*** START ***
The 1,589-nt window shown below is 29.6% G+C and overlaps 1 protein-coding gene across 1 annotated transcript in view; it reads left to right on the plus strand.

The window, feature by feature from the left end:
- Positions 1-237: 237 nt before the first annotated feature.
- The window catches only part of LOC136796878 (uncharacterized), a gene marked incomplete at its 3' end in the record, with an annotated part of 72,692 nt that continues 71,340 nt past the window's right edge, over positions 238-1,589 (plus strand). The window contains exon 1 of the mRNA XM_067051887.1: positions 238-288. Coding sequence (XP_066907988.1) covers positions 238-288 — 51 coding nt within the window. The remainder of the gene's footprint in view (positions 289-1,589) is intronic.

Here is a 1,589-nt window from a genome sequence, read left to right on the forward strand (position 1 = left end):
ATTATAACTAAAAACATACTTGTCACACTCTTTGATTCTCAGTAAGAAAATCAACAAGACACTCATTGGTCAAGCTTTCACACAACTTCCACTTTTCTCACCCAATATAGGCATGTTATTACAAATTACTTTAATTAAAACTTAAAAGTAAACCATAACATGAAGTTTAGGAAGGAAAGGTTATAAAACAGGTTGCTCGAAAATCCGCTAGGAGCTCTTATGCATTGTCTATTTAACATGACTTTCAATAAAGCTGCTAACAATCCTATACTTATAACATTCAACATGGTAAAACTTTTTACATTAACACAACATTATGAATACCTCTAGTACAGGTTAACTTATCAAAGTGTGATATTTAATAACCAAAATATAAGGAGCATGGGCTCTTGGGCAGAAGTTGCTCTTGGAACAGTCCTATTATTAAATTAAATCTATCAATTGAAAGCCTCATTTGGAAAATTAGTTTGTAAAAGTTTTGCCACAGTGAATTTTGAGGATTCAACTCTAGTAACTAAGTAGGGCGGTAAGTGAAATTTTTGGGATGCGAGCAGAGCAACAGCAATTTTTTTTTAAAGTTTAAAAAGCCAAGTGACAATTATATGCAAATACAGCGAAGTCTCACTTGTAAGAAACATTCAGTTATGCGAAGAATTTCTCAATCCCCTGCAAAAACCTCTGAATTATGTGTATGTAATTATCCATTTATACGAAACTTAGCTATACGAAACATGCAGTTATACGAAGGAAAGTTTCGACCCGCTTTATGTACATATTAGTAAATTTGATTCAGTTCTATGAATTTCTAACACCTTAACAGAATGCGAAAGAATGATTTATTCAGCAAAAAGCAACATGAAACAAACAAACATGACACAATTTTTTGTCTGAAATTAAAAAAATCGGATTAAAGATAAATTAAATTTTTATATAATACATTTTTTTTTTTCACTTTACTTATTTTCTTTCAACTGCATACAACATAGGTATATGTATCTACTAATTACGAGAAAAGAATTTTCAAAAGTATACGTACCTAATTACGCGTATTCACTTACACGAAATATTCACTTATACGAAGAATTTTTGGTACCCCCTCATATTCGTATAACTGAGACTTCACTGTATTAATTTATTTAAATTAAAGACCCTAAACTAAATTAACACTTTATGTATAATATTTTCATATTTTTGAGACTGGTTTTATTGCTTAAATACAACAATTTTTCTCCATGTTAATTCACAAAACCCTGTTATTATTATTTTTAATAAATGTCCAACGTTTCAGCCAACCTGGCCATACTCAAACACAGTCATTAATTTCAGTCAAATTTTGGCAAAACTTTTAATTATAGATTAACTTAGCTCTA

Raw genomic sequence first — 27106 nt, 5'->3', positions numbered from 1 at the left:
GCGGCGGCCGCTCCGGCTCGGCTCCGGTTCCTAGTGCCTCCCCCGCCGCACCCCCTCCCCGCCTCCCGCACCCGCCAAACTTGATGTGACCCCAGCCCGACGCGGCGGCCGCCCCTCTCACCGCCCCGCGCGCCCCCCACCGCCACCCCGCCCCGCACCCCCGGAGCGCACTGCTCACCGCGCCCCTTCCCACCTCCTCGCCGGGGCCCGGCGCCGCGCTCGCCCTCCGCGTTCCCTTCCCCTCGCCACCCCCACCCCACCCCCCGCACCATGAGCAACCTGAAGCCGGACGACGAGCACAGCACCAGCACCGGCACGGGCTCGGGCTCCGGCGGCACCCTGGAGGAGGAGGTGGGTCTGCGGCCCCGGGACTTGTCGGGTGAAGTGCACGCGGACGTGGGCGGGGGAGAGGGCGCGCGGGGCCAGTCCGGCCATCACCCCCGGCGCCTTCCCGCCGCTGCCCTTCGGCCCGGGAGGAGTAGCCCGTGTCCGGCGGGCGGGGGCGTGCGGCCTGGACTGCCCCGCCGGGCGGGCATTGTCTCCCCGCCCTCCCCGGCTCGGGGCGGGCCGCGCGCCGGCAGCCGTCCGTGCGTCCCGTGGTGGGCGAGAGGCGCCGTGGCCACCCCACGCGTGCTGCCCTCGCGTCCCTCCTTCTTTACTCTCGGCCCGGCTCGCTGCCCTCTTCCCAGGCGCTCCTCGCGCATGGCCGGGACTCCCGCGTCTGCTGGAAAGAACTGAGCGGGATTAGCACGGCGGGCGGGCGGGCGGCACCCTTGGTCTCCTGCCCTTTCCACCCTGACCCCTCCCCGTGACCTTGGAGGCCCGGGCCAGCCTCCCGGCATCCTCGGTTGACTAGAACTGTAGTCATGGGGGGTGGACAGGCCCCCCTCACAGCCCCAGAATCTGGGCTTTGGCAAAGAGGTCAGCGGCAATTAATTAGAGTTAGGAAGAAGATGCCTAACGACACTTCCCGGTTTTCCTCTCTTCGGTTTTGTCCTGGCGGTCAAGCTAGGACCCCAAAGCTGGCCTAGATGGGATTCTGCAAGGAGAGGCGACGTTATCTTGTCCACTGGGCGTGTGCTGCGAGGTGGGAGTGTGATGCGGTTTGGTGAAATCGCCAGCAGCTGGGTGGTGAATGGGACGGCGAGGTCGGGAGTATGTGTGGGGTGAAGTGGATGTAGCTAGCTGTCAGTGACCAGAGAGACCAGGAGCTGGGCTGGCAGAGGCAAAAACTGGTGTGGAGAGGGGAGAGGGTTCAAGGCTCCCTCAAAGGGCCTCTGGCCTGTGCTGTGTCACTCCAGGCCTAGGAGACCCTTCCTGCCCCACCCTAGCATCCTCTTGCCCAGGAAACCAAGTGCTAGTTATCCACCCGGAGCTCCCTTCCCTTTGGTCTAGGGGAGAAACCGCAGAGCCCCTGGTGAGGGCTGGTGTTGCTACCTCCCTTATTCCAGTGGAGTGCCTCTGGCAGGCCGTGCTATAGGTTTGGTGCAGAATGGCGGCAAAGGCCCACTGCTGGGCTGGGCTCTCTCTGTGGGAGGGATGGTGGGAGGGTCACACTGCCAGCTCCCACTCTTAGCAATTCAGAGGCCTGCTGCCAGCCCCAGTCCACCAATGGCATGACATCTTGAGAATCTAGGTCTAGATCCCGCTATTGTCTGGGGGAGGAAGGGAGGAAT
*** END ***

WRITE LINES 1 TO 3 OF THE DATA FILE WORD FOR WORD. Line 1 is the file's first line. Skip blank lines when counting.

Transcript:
The 1,589-nt window shown below is 29.6% G+C and overlaps 1 protein-coding gene across 1 annotated transcript in view; it reads left to right on the plus strand.

The window, feature by feature from the left end:
- Positions 1-237: 237 nt before the first annotated feature.